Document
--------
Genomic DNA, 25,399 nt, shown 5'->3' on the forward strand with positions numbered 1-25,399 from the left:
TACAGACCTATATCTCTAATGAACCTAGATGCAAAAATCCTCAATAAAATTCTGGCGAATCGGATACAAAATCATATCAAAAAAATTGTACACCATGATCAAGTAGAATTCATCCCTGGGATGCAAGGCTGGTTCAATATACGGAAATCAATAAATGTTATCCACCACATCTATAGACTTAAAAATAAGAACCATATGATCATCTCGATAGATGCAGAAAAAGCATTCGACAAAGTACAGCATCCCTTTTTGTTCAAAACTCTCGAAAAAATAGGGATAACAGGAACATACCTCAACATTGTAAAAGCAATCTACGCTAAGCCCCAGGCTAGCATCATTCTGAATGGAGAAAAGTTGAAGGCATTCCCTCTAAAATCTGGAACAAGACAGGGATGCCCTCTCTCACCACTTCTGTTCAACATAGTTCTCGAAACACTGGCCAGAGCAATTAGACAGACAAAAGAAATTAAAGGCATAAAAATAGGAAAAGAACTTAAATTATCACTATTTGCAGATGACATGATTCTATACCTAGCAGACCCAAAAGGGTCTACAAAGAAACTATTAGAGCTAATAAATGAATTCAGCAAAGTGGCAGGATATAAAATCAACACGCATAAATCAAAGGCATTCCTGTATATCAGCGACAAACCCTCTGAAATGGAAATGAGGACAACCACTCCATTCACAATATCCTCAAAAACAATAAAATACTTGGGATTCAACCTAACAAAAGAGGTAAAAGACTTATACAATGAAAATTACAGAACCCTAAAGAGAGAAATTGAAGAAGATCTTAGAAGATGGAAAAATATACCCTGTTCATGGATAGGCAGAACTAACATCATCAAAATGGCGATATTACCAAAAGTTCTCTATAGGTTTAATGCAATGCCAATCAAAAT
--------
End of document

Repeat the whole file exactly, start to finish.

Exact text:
Genomic DNA, 25,399 nt, shown 5'->3' on the forward strand with positions numbered 1-25,399 from the left:
TACAGACCTATATCTCTAATGAACCTAGATGCAAAAATCCTCAATAAAATTCTGGCGAATCGGATACAAAATCATATCAAAAAAATTGTACACCATGATCAAGTAGAATTCATCCCTGGGATGCAAGGCTGGTTCAATATACGGAAATCAATAAATGTTATCCACCACATCTATAGACTTAAAAATAAGAACCATATGATCATCTCGATAGATGCAGAAAAAGCATTCGACAAAGTACAGCATCCCTTTTTGTTCAAAACTCTCGAAAAAATAGGGATAACAGGAACATACCTCAACATTGTAAAAGCAATCTACGCTAAGCCCCAGGCTAGCATCATTCTGAATGGAGAAAAGTTGAAGGCATTCCCTCTAAAATCTGGAACAAGACAGGGATGCCCTCTCTCACCACTTCTGTTCAACATAGTTCTCGAAACACTGGCCAGAGCAATTAGACAGACAAAAGAAATTAAAGGCATAAAAATAGGAAAAGAACTTAAATTATCACTATTTGCAGATGACATGATTCTATACCTAGCAGACCCAAAAGGGTCTACAAAGAAACTATTAGAGCTAATAAATGAATTCAGCAAAGTGGCAGGATATAAAATCAACACGCATAAATCAAAGGCATTCCTGTATATCAGCGACAAACCCTCTGAAATGGAAATGAGGACAACCACTCCATTCACAATATCCTCAAAAACAATAAAATACTTGGGATTCAACCTAACAAAAGAGGTAAAAGACTTATACAATGAAAATTACAGAACCCTAAAGAGAGAAATTGAAGAAGATCTTAGAAGATGGAAAAATATACCCTGTTCATGGATAGGCAGAACTAACATCATCAAAATGGCGATATTACCAAAAGTTCTCTATAGGTTTAATGCAATGCCAATCAAAAT